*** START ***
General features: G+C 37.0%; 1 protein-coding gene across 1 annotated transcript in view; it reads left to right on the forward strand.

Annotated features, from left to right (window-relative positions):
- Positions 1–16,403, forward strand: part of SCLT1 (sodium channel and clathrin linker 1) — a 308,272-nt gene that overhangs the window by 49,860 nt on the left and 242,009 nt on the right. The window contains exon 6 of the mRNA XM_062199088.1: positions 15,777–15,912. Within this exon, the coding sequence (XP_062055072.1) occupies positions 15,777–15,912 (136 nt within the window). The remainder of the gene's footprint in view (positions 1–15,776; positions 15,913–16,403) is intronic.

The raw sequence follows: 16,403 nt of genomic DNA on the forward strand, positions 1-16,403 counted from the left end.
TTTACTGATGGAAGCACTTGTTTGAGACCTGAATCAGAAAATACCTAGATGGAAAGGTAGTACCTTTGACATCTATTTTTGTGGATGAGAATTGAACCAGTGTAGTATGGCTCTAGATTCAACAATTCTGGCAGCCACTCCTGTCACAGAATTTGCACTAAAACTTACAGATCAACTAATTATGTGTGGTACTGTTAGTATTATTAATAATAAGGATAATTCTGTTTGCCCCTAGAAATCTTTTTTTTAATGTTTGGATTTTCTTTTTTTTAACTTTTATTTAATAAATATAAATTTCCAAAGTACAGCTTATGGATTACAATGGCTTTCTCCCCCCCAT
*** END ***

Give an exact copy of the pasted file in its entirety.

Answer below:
General features: G+C 37.0%; 1 protein-coding gene across 1 annotated transcript in view; it reads left to right on the forward strand.

Annotated features, from left to right (window-relative positions):
- Positions 1–16,403, forward strand: part of SCLT1 (sodium channel and clathrin linker 1) — a 308,272-nt gene that overhangs the window by 49,860 nt on the left and 242,009 nt on the right. The window contains exon 6 of the mRNA XM_062199088.1: positions 15,777–15,912. Within this exon, the coding sequence (XP_062055072.1) occupies positions 15,777–15,912 (136 nt within the window). The remainder of the gene's footprint in view (positions 1–15,776; positions 15,913–16,403) is intronic.

The raw sequence follows: 16,403 nt of genomic DNA on the forward strand, positions 1-16,403 counted from the left end.
TTTACTGATGGAAGCACTTGTTTGAGACCTGAATCAGAAAATACCTAGATGGAAAGGTAGTACCTTTGACATCTATTTTTGTGGATGAGAATTGAACCAGTGTAGTATGGCTCTAGATTCAACAATTCTGGCAGCCACTCCTGTCACAGAATTTGCACTAAAACTTACAGATCAACTAATTATGTGTGGTACTGTTAGTATTATTAATAATAAGGATAATTCTGTTTGCCCCTAGAAATCTTTTTTTTAATGTTTGGATTTTCTTTTTTTTAACTTTTATTTAATAAATATAAATTTCCAAAGTACAGCTTATGGATTACAATGGCTTTCTCCCCCCCAT